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Why It Doesn't Pay to Buy Tech's Big Boys

This column was originally published on RealMoney on Sept. 20 at 2:11 p.m. EST. It's being republished as a bonus for readers.

It could be argued that it makes no sense to take on single-stock risk if the stock in question can't beat its sector index. A case in point would be the technology sector.

In the last three years, investors have not been rewarded for the extra risk taken by owning individual large-cap tech stocks, particularly the largest.

The chart below compares the biggest Nasdaq tech stocks, along with IBM (IBM - Get Report), to the iShares Dow Jones U.S. Technology Sector Index Fund (IYW).

All of the stocks charted are what are referred to as mega-cap stocks -- companies greater than $100 billion in market cap (Dell used to be at $100 billion, but it's now back down to $82 billion). There are 18 companies in the S&P 500 with a cap greater than $100 billion. Of them, 13 have lagged their respective sectors over the last three years. None of the five that beat their sector was a tech stock.

All parts of the market have their day in the sun; for mega-caps, that day was during the late 1990s. Since then, small-cap has outperformed large-cap.

There is some market history behind this idea: large-cap typically outperforms as a bull market matures. Admittedly, the last few years have been unusual as small-cap has led, yet we still may have a bear market sooner, rather than later, as the current cyclical bull is long by historical standards.

At some point in the future, mega-caps will provide leadership and it will make sense for the average cap size of a diversified portfolio to be larger than the average of the S&P 500, which is $90 billion. So at some point taking single-stock risk in this part of the market will be rewarded, but I do not see any immediate visibility for this now.

If this line of thinking makes sense to you, one of the tech sector ETFs would make a good proxy for the group. Again, the idea here is that if stock selection in the bigger caps will likely result in returns that only match the sector, the potential reward does not justify the risk taken.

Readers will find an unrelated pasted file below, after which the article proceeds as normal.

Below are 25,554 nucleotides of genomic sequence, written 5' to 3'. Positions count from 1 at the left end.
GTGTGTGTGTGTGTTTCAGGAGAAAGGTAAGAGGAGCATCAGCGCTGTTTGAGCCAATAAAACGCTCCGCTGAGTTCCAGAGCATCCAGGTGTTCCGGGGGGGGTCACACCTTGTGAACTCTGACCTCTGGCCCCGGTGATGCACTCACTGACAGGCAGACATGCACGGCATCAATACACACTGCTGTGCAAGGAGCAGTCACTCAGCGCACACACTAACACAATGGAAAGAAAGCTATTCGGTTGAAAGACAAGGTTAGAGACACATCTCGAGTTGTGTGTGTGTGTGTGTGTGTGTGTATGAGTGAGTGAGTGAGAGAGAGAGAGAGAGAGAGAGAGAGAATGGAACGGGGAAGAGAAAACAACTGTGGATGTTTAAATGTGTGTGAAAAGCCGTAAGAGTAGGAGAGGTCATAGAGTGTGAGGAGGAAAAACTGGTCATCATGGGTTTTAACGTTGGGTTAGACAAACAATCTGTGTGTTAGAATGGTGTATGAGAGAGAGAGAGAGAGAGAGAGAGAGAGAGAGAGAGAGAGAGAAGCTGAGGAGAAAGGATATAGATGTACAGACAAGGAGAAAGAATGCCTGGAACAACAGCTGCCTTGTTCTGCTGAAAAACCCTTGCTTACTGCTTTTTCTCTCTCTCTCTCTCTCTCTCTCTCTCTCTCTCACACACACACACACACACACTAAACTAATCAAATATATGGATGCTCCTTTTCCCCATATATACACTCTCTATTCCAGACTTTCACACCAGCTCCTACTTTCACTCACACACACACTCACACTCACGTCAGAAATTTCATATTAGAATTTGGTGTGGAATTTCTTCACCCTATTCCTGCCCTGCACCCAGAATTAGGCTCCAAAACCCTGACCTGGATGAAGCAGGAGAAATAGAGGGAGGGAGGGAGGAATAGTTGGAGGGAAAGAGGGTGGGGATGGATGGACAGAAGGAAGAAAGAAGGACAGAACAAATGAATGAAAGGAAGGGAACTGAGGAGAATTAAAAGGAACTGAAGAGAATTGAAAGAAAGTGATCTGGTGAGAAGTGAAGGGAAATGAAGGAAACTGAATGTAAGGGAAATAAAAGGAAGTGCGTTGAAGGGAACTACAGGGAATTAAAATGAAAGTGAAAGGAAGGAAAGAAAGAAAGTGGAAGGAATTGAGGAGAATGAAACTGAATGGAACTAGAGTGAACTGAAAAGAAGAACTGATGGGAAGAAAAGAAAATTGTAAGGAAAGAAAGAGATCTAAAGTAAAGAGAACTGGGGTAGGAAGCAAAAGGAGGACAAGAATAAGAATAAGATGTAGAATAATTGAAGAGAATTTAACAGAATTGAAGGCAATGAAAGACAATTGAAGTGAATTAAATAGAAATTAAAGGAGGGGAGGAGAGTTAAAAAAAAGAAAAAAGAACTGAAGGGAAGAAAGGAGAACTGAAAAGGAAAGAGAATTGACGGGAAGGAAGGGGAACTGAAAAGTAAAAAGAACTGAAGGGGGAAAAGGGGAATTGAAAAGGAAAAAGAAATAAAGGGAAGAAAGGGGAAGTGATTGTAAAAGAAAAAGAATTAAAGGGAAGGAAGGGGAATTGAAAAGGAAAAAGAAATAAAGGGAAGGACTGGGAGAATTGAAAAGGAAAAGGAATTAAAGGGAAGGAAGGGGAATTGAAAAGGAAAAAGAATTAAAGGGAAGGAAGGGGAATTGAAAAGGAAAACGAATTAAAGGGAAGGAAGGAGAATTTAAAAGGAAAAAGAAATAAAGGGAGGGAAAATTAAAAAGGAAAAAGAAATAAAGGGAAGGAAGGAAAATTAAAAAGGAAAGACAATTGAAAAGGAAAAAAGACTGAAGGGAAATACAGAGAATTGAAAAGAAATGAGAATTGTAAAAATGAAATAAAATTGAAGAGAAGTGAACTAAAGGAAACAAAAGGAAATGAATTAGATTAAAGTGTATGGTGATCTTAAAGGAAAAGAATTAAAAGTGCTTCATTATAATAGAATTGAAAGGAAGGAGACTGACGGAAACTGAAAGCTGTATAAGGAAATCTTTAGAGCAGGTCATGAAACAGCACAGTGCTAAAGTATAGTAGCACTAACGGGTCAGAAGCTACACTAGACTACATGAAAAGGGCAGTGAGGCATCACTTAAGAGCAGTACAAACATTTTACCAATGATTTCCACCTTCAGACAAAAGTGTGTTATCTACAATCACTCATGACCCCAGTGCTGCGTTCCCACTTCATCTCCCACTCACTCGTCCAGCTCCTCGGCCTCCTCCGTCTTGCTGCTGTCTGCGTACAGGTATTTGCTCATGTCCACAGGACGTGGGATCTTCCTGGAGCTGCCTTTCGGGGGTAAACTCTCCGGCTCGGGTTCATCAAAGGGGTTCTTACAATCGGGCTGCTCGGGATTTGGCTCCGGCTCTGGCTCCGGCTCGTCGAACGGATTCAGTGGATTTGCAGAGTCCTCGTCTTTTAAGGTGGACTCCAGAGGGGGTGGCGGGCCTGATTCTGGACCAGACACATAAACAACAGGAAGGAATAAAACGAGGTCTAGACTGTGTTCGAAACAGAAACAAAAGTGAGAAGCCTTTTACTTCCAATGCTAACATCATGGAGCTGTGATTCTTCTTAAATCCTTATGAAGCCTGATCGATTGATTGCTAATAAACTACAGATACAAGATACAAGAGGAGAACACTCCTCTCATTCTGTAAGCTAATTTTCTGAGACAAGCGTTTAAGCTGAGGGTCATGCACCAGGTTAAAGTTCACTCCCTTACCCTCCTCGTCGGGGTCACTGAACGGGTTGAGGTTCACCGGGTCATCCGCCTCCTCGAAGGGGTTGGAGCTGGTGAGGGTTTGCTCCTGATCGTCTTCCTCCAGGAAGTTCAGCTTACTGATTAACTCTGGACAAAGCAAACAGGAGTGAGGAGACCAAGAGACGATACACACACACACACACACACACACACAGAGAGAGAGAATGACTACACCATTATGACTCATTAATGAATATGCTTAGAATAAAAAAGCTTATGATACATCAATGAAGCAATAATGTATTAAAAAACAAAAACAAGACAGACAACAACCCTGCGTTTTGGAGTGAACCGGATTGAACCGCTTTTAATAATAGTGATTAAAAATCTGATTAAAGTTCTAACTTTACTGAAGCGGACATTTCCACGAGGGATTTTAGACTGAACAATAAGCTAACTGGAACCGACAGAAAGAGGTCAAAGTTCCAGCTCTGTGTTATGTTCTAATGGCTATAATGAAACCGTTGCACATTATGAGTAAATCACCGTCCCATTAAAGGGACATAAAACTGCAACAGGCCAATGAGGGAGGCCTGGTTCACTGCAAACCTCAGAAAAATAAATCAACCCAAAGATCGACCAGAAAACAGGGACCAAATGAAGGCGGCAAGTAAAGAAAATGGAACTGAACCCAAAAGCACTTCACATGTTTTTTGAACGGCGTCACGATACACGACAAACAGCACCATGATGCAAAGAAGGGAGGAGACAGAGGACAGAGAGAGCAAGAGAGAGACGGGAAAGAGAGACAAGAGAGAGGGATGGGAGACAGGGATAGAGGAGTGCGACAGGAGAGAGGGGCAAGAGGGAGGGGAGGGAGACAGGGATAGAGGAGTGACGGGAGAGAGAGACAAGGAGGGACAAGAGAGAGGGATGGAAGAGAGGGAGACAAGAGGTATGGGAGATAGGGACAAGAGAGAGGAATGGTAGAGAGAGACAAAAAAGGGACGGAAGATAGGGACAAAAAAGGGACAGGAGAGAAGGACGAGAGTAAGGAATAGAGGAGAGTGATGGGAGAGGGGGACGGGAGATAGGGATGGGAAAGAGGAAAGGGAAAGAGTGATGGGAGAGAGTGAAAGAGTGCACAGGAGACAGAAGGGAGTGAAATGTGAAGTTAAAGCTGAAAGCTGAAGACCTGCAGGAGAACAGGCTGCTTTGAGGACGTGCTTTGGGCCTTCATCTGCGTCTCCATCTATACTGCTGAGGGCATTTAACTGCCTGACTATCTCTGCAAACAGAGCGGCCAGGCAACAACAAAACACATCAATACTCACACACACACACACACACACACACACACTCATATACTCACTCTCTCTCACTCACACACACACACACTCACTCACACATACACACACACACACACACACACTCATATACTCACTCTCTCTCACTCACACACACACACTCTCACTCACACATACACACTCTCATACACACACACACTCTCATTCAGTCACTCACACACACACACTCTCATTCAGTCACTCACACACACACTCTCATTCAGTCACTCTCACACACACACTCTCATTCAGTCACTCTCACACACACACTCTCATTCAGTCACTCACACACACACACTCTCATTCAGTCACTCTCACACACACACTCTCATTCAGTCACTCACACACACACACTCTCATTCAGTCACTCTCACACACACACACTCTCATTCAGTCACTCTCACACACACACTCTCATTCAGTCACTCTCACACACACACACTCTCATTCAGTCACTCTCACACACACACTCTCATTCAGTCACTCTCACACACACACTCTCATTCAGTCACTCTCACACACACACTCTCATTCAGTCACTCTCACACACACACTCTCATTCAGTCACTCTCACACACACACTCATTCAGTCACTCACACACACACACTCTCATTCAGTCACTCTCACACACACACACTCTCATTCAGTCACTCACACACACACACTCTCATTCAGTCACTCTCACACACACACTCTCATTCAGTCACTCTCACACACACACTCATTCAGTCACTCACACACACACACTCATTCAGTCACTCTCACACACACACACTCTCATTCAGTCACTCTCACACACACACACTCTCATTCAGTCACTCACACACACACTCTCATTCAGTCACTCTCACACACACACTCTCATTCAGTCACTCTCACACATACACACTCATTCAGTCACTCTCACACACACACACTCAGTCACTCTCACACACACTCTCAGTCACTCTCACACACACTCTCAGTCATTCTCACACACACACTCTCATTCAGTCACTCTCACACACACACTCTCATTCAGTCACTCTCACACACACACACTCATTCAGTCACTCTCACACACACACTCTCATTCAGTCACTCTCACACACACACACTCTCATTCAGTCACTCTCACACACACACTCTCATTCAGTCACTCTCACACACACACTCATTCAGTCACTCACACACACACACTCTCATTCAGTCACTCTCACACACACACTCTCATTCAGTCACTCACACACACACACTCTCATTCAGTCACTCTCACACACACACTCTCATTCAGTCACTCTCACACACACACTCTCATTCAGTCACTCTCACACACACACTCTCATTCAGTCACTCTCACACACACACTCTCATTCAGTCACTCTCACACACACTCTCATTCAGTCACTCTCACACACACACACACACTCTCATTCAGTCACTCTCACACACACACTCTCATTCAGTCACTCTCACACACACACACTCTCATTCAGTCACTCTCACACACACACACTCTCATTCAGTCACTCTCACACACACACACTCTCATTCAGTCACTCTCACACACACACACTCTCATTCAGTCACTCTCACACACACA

The Big Names in Tech vs. the Sector
Over the past three years, Microsoft, Intel, Cisco and Dell have trailed their sector, as represented here by ETF IYW.

This strategy lends itself well to areas of the market that don't usually pay high dividends, like technology or small-caps. If a stock provides sector-matching price appreciation with triple the dividend of a sector fund, owning the stock may make more sense. Most tech stocks have very little or no dividends, so the focus becomes mostly about expected price appreciation in a stock vs. the rest of the sector.

In blending together the tech portion of a portfolio, it makes sense to have exposure to different cap sizes and different parts of the sector. For example, eBay (EBAY) would not necessarily correlate that closely to F5 Networks (FFIV), but they are both tech stocks.

F5 Networks and eBay

Neither correlates highly with IYW. If the technology portion of a portfolio was 70% IYW (or any other broad-tech ETF), 15% EBAY and 15% FFIV, diversity would be captured within the sector. Furthermore, there would be the chance for outsized gains from two different stocks that depend on completely different types of demand. eBay and FFIV are just examples; there are plenty of other tech names that give a chance of beating the sector.

Seventy percent of the sector in one broad ETF might seem high, but how many people do you think own Cisco Systems (CSCO - Get Report), Microsoft (MSFT - Get Report) and Intel (INTC - Get Report) as 70% of their tech holdings?

There are six broad-based tech ETFs: the aforementioned iShares Dow Jones U.S. Technology, iShares Goldman Sachs Technology Index (IGM), iShares S&P Global Technology Sector Index Fund (IXN), streetTRACKS Morgan Stanley Technology Index Fund (MTK), Technology Select Sector SPDR Fund (XLK), Vanguard Information Technology VIPERs (VGT).

Tech ETFs

While all of them have a reasonable correlation to each other, MTK has been a clear outperformer, thanks to its heavy weight in Google (GOOG) and, to a lesser extent, Texas Instruments (TXN) and Broadcom (BRCM).

The idea here is that single-stock risk is taken out of the portfolio in the area that may not give an opportunity to outperform, but single-stock risk is left in names that might.

Blending different products together can be a great way to build a portfolio.

P.S. from Editor-in-Chief, Dave Morrow:
It's always been my opinion that it pays to have more -- not fewer -- expert market views and analyses when you're making investing or trading decisions. That's why I recommend you take advantage of our free trial offer to RealMoney premium Web site, where you'll get in-depth commentary and money-making strategies from over 50 Wall Street pros, including Jim Cramer. Take my advice -- try it now.
At the time of publication, Nusbaum was long iShares Dow US Tech, Dell and Google in client accounts, although positions may change at any time.

Roger Nusbaum is a portfolio manager with Your Source Financial of Phoenix, Ariz., and the author of Random Roger's Big Picture Blog. Under no circumstances does the information in this column represent a recommendation to buy or sell stocks. Nusbaum appreciates your feedback; click here to send him an email.

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